Top critical review
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on February 17, 2010
I am extremely sad for what I am about to say, but unfortunately this book has lost most if not all of its relevance over the last 15 years. I don't think today is a very useful book to read anymore.
I read a few books on and around C++ (say the 4 Sutter's, the 2 Alexandrescu's, the 3 Meyers, many parts of Knuth's Art of Computer Programming, Kernighan and Pike, Refactoring, Design Patterns, Analysis Patterns) and maybe about a half of this book. A this point I stopped. Note that this is well into the physical design part, which was the reason I bought this book in the first place. I am extremely disappointed with the book, enough that this is probably the first time I don't finish a programming book.
There are two principal bad points about this book: one is the density is way too low, the book is about 600 pages, the same stuff should have been edited down to maybe 250 (one could say this is the editor's job, btw, but still it's our time which is not made best use of). The other one is that most of what the author talks about are either suggestions for protocols that nobody would use today (take the proposed iterator interface: since the STL became standard, nobody iterates like Lakos suggests anymore) or, worse, based on circumstantial evidence of the system the author was using at that time: a lot of the book is concerned with reducing inclusion dependencies which in the text is mostly supported by a measurement the author made on his system, and then marginally by the necessity of being able to undergo low costs when moving files around a project for reuse (which instead, on its own, is a pretty good point: if there's too many complex inclusion dependencies, relocating a file for refactoring, or pulling it into a different project can become a nightmare).
Unfortunately he took a seriously wrong choice to attack his problem: he chose to manually solve the problem with various tricks and hacks such as external include guards, instead of building himself a simple tool like a pre-preprocessor or something of the kind. Needless to say, for the case in point, modern compilers have no need for such guards, as single inclusion is built into all the (current) tool chains I know *OF* (let alone the ones I use!) (this is necessary for building big systems, because headers could reside on a network, and it would be unwise to pull the same file across multiple times, once you have the file across, you parse it once, and then use it as necessary). So yes, he deserves the credit for identifying a problem (assuming he's been the first to describe it), but most certainly not much credit for the solutions proposed.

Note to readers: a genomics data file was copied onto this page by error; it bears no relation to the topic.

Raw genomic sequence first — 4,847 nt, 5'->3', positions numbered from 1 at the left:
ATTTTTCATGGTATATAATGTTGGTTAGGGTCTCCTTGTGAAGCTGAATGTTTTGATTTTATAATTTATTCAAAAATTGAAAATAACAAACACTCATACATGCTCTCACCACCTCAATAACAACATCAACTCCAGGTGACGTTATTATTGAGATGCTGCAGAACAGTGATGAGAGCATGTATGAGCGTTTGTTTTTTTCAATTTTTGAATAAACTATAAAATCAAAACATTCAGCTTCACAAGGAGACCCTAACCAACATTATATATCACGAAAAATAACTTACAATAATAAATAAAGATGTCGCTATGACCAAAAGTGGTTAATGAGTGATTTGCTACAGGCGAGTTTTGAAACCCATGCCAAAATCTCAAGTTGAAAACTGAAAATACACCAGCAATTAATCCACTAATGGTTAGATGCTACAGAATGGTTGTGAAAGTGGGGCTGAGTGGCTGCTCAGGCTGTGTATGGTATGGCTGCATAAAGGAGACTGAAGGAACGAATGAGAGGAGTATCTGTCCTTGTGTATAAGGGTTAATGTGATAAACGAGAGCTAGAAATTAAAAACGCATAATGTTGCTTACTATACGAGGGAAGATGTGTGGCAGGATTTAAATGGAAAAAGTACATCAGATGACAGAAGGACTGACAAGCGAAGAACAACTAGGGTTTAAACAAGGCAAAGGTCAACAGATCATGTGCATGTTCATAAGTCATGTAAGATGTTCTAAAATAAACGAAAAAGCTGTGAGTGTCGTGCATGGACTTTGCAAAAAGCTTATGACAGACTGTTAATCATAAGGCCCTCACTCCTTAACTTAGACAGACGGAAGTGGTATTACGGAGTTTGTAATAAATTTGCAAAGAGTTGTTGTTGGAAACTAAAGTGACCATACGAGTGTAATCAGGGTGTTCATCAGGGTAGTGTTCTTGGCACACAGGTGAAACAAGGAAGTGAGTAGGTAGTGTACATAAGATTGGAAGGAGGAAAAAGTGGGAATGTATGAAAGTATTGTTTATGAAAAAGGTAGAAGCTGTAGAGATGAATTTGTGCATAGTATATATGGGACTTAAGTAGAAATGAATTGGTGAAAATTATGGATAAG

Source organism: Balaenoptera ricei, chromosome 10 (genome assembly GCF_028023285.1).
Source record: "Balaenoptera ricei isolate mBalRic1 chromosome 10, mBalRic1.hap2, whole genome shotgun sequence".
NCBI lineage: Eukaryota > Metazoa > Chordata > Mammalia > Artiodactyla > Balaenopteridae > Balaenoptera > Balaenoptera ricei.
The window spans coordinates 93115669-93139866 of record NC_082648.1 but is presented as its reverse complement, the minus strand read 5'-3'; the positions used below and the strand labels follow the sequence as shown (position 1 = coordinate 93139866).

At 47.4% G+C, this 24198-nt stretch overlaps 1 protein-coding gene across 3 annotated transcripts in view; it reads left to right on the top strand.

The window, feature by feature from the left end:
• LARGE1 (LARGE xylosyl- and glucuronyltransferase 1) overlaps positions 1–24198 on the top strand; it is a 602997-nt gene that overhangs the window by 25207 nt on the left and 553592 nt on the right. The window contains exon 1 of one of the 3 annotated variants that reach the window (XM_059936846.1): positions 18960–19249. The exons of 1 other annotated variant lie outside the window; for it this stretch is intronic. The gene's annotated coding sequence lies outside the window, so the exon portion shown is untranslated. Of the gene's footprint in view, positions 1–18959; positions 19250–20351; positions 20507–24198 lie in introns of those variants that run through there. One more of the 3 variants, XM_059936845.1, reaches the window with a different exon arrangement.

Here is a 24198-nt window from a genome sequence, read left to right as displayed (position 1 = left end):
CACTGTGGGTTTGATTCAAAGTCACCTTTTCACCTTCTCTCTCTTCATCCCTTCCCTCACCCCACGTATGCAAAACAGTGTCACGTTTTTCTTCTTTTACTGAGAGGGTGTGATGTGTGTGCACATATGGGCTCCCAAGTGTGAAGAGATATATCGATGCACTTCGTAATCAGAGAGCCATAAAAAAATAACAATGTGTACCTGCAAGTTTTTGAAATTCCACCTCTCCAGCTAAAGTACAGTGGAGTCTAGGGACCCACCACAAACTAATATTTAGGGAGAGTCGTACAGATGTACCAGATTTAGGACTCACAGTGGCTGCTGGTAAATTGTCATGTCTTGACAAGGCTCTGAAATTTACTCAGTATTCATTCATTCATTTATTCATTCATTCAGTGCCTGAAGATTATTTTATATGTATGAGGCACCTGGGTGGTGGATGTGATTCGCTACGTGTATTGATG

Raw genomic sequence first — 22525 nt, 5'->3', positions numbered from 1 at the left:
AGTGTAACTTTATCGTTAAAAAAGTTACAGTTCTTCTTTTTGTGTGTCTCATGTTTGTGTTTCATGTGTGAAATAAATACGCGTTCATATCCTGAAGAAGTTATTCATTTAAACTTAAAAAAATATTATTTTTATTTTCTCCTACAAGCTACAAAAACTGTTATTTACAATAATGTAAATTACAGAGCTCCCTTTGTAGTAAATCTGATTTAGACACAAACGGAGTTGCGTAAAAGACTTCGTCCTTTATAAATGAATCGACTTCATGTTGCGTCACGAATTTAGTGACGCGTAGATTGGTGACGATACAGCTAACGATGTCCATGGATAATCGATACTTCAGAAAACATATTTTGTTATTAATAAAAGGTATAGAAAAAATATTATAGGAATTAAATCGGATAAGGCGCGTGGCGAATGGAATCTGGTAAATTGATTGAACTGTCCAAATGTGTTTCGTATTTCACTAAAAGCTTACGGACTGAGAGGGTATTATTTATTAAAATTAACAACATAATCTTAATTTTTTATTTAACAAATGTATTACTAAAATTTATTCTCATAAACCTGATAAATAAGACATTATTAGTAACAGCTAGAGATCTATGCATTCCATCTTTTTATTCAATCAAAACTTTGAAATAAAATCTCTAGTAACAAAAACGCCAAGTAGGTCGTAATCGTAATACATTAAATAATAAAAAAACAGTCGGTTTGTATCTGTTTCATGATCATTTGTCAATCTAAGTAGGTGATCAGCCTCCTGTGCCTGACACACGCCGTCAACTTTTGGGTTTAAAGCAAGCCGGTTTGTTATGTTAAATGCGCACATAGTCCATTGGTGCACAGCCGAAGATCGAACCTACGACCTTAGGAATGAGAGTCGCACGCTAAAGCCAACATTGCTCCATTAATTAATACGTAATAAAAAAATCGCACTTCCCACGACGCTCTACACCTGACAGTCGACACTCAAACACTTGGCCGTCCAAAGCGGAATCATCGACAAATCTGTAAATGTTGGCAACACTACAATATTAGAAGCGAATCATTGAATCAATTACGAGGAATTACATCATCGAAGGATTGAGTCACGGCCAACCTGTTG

While reading, I have spent copious amounts of energy trying to salvage in my mind the most from what the author suggests, but I gave up, under the impression that the update work needed was quite more than the information that could be kept unchanged.
At this point I went back, and reread all the reviews on Amazon and figured that the part I read was actually the "good" one, while the section on logic design was even more out of date, and this is where I stopped reading.
Summing up, the one good point of the book is outlining that headers can be thought of as graphs of dependencies, and that keeping these graphs as acyclic as possible solves so many problems that it's for sure well worth including as one of the primary design goals in a project. A few techniques are shown on how to achieve this goal. Some are of some value, none was particularly non-obvious (any simple technique in Sutter, Meyers or Alexandrescu is quite more sophisticated than what's discussed here).
So, any book that pointed out what I said in the phrase above is worth maybe two stars, this author lost one due to his complete inability to summarize and come directly to a point. One extra star was then added in consideration to the person who so warmly recommended this book, as he is a very experienced programmer.
By the way, I realized after the fact that I have also been (in the past) a user of one of the packages from the company the author was working for, as well as a couple of competitor and more or less equivalent packages. I most definitely cannot say that *from the user experience standpoint* the product was any better than the others, actually it seemed quite disrespectful of standard platform conventions for default file storage, for example.
One last word:
I'm not sure this is relevant to all readers, but the style and typography of this book are surprisingly poor. The text is set too big and is poorly spaced, there are too many visual jumps in spacing and density, many pictures are related to text in a non-visible page (typically the previous one) and most pictures are way too big for the little information they represent. For a book that has received this level of credit (and a publisher of otherwise rather beautiful books) I had expected a *much* better look and feel than this.
I think a more modern replacement for this book would be Sutter and Alexandrescu's "C++ Coding Standards", which does not have an explicit part on physical design issues, but gives you enough food for thought to build yourself quite naturally good practices in that domain based on the rest of the discussion. One of their opening points is "don't sweat the small stuff". Great advice.